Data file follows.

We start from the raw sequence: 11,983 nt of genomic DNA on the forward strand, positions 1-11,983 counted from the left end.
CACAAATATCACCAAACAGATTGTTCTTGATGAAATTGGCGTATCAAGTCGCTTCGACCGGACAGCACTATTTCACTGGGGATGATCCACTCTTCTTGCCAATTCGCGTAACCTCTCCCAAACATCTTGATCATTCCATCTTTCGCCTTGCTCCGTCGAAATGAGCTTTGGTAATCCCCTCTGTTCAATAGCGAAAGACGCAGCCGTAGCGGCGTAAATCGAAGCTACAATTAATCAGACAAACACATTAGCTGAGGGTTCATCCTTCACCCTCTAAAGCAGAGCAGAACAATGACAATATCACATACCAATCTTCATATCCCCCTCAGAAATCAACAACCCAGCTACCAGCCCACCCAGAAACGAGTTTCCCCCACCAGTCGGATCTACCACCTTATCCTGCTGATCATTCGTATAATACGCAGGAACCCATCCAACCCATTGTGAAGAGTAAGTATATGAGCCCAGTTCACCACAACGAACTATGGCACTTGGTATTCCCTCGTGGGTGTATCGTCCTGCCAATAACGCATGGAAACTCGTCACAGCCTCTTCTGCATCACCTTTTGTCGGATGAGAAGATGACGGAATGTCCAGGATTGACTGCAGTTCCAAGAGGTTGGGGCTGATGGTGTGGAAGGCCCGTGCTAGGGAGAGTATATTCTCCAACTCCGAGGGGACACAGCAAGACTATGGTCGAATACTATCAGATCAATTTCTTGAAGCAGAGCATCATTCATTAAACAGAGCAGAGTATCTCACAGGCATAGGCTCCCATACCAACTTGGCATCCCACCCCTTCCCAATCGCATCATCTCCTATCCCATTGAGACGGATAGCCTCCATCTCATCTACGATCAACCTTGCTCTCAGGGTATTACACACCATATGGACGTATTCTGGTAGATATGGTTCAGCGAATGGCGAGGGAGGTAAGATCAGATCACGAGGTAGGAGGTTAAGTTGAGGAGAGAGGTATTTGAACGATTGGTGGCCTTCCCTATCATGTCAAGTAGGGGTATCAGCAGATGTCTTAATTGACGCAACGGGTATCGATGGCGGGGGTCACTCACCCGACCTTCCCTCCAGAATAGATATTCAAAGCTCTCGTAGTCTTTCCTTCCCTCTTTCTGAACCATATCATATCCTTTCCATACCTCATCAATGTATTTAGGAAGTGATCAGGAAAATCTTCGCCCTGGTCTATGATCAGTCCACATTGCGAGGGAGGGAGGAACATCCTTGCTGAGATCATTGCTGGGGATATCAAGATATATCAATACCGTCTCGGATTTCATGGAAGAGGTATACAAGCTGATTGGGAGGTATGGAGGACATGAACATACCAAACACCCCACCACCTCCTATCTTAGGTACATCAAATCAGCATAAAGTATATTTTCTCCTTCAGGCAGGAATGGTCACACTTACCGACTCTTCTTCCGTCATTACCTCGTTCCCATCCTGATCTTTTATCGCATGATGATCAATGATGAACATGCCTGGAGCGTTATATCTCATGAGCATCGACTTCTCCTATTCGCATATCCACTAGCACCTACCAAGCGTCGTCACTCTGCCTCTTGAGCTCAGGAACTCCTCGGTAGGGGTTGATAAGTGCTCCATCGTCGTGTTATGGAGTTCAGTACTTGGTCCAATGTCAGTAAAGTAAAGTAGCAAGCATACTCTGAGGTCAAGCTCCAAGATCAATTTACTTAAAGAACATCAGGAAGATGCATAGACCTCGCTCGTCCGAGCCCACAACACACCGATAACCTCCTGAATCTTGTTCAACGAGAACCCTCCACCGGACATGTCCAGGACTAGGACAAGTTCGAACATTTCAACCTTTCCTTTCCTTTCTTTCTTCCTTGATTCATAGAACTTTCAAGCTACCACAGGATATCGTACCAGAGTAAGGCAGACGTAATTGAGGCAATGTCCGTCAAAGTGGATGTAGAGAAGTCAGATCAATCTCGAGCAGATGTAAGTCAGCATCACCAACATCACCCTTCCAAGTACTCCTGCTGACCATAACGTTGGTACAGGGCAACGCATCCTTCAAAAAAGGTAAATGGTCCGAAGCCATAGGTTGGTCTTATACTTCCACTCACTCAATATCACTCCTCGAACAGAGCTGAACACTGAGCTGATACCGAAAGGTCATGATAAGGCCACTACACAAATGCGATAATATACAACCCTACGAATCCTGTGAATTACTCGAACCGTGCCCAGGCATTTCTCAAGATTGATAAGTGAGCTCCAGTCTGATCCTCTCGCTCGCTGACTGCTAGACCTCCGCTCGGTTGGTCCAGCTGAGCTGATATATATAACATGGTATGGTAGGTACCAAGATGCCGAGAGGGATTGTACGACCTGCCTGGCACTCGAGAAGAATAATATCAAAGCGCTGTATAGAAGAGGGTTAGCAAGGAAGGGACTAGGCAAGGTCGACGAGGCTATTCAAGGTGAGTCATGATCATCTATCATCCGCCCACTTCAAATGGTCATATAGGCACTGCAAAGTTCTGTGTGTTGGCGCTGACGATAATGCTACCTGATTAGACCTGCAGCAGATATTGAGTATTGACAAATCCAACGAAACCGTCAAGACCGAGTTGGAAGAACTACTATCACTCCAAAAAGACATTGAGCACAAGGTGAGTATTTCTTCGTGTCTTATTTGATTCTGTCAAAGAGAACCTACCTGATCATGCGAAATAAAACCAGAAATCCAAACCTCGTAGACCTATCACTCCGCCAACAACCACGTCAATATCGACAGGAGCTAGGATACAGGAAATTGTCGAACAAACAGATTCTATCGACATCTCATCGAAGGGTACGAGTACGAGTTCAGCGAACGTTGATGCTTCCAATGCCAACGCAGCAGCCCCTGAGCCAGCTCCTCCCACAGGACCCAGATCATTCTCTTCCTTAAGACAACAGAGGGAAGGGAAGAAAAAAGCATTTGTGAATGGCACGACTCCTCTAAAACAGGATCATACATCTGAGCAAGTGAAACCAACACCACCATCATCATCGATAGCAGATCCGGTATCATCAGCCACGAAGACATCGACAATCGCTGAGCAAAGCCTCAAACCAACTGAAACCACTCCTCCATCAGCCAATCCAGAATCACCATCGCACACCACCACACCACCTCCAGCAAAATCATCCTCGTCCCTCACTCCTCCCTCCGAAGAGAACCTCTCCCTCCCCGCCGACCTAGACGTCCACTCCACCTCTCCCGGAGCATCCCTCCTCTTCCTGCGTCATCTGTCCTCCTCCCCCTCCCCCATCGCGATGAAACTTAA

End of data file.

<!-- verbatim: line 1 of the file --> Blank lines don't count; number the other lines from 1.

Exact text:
We start from the raw sequence: 11,983 nt of genomic DNA on the forward strand, positions 1-11,983 counted from the left end.